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CLU44555 The Ancient Novel

The origins, development and readership of the novel, a genre that blossomed in Imperial times and later antiquity, are shrouded in mystery. In this module, we will focus on one particular incarnation of the genre, the Greek romance, with as surviving examples the novels of Chariton, Xenophon of Ephesus, Achilles Tatius, Longus and Heliodorus. Topics will include the genre’s origins, fictional worlds and conventions; intertextual¬ity, readership and allegorical readings; gender, sexuality and ethics; cultural iden¬tity, ethnicity and class; narrative voice and narrative modes, time, space and characterisation; reception history and influence on the modern novel.
  • Module Organiser:
    • Dr Martine Cuypers
  • Duration:
    • Semester 2
  • Contact Hours:
    • 22 (one 2-hr seminar per week)
  • Weighting:
    • 10 ECTS
  • Assessment:
    • 50% coursework, 50% written examination
  • Course Open To:
    • Classics, Ancient History and Archaeology; TJH Classical Languages; TJH Ancient History and Archaeology and Classical Civilisation (subject to Departmental approval); Visiting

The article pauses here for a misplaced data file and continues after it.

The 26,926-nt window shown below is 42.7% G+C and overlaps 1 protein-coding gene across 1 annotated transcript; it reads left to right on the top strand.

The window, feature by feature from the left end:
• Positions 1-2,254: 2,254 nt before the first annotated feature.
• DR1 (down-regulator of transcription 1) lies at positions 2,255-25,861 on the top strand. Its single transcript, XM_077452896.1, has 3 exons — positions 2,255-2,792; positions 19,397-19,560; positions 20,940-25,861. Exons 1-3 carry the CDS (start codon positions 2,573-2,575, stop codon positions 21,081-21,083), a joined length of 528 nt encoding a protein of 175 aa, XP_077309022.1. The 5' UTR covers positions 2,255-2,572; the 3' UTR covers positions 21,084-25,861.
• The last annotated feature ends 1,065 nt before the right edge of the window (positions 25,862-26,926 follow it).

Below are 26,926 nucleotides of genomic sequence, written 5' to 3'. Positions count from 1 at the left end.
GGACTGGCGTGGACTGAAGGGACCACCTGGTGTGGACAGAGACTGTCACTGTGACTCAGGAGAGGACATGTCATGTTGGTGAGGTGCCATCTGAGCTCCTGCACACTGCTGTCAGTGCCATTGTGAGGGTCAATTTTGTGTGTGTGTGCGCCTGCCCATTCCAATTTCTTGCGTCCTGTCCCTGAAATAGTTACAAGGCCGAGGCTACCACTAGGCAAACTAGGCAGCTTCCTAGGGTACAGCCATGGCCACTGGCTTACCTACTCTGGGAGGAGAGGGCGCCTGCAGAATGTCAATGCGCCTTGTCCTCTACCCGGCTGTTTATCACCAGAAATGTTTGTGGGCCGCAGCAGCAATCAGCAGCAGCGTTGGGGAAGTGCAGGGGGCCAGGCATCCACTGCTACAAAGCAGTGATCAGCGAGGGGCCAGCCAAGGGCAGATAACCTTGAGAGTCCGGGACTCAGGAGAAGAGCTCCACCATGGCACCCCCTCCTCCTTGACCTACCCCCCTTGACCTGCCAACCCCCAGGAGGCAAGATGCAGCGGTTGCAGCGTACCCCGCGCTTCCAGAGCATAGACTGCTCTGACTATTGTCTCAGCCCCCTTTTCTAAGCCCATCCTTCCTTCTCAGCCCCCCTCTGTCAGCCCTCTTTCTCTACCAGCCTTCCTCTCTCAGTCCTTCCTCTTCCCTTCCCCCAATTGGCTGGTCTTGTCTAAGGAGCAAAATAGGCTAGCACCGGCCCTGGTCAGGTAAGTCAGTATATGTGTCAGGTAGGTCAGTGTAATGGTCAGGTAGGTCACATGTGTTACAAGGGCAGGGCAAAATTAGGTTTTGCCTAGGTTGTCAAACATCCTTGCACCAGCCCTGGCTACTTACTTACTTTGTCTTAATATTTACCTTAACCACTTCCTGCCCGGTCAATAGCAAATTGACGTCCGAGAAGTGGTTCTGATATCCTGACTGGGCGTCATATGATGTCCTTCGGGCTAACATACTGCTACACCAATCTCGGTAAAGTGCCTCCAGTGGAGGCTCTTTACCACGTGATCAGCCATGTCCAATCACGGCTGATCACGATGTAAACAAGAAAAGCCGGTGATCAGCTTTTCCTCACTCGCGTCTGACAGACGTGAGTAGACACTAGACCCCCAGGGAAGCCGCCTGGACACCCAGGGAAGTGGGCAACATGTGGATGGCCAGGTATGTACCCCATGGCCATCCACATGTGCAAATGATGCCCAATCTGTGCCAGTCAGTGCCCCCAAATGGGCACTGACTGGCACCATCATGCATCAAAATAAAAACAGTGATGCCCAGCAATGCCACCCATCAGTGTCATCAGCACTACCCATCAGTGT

Learning Outcomes

Upon the successful completion of this module students should be able to demonstrate:

  • Critically discuss the content and themes of the romantic novels by Chariton, Xenophon of Ephesus, Achilles Tatius, Longus and Heliodorus
  • Analyse the narrative form of these same romantic novels, including features such as narrative voice, perspective, space, time and characterisation
  • Discuss the key features, history and contexts of the ancient genre of the novel
  • Evaluate modern critical approaches to, and current scholarly debates about the Greek novel
  • Orally introduce a topic, text or problem and play an expert role in the relevant group discussion
  • Write a research essay with appropriate questions, arguments, evidence, language use, referencing and bibliography.